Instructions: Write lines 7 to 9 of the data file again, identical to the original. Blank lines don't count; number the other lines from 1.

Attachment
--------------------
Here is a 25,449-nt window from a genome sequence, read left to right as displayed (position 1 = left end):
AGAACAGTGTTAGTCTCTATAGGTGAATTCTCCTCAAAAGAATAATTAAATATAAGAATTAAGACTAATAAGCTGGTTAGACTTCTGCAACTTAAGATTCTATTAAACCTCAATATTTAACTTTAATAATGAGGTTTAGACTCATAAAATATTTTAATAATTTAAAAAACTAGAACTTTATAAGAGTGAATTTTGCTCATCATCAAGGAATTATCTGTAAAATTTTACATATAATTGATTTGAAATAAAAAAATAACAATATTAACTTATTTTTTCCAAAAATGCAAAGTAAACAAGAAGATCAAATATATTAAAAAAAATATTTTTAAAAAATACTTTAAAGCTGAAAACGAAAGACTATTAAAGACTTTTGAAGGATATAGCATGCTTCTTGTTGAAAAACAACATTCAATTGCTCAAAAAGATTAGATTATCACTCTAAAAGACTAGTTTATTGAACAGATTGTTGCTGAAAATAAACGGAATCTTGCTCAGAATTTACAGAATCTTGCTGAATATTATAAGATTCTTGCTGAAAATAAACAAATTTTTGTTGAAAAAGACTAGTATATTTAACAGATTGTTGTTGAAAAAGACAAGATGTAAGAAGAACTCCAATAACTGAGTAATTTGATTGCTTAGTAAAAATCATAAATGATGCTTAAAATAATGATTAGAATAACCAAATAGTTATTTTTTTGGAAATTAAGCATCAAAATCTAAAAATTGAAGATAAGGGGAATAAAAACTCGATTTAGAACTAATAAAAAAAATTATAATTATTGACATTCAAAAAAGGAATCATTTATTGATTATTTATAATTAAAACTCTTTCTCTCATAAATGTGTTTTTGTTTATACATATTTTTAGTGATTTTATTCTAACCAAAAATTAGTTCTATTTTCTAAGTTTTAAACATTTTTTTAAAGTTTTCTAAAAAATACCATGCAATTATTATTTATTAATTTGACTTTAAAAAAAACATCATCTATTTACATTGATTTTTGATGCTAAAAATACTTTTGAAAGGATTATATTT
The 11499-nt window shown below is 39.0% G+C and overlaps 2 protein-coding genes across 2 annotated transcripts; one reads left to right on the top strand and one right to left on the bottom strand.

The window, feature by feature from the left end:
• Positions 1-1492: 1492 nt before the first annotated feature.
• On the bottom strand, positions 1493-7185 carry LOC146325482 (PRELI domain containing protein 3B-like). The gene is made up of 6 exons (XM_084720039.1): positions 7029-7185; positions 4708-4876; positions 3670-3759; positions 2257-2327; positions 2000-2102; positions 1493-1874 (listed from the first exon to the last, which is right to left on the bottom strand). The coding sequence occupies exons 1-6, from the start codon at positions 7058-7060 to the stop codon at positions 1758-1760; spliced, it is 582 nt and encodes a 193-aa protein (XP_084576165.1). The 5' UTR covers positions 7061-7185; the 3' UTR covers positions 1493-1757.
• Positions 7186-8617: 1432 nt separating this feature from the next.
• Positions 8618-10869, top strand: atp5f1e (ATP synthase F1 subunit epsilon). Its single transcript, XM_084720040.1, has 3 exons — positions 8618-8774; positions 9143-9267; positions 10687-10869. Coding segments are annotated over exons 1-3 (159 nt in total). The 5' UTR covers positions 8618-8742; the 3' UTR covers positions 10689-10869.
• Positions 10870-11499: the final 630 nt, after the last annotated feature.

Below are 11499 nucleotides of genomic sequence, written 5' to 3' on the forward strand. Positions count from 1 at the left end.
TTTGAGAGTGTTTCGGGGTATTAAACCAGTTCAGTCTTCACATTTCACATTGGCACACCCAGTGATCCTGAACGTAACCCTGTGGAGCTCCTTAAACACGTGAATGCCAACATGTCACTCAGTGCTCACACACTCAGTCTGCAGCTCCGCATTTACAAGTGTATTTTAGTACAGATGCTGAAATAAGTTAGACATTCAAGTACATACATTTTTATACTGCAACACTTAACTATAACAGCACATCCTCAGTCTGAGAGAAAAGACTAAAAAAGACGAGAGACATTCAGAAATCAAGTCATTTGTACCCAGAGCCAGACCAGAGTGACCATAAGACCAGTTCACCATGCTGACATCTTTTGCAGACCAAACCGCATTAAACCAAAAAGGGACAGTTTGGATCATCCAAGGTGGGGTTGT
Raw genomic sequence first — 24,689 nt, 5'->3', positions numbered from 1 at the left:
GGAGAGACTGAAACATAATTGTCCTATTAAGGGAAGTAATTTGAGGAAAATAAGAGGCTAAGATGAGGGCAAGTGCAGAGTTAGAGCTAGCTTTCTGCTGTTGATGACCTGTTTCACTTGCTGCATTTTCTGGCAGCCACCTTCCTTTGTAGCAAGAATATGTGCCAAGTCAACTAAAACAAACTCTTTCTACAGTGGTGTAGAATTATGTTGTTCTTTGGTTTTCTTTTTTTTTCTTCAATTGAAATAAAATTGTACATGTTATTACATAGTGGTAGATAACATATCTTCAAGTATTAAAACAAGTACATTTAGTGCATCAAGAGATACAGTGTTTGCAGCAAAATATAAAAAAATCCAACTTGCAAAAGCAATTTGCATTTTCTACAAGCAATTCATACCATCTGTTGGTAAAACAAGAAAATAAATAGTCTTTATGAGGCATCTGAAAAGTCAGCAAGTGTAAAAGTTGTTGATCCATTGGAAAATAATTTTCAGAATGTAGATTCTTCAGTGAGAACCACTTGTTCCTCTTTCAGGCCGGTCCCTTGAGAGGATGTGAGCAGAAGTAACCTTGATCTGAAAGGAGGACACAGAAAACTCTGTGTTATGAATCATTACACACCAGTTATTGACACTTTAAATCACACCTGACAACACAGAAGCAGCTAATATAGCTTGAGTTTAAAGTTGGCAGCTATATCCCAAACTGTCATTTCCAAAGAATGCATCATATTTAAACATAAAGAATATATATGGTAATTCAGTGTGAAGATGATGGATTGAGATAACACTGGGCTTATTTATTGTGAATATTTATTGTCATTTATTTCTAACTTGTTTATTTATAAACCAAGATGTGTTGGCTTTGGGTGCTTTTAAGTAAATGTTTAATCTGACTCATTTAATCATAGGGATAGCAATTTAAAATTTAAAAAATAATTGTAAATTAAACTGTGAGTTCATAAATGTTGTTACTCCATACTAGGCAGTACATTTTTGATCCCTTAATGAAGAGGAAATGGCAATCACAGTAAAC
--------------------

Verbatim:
• Positions 7186-8617: 1432 nt separating this feature from the next.
• Positions 8618-10869, top strand: atp5f1e (ATP synthase F1 subunit epsilon). Its single transcript, XM_084720040.1, has 3 exons — positions 8618-8774; positions 9143-9267; positions 10687-10869. Coding segments are annotated over exons 1-3 (159 nt in total). The 5' UTR covers positions 8618-8742; the 3' UTR covers positions 10689-10869.
• Positions 10870-11499: the final 630 nt, after the last annotated feature.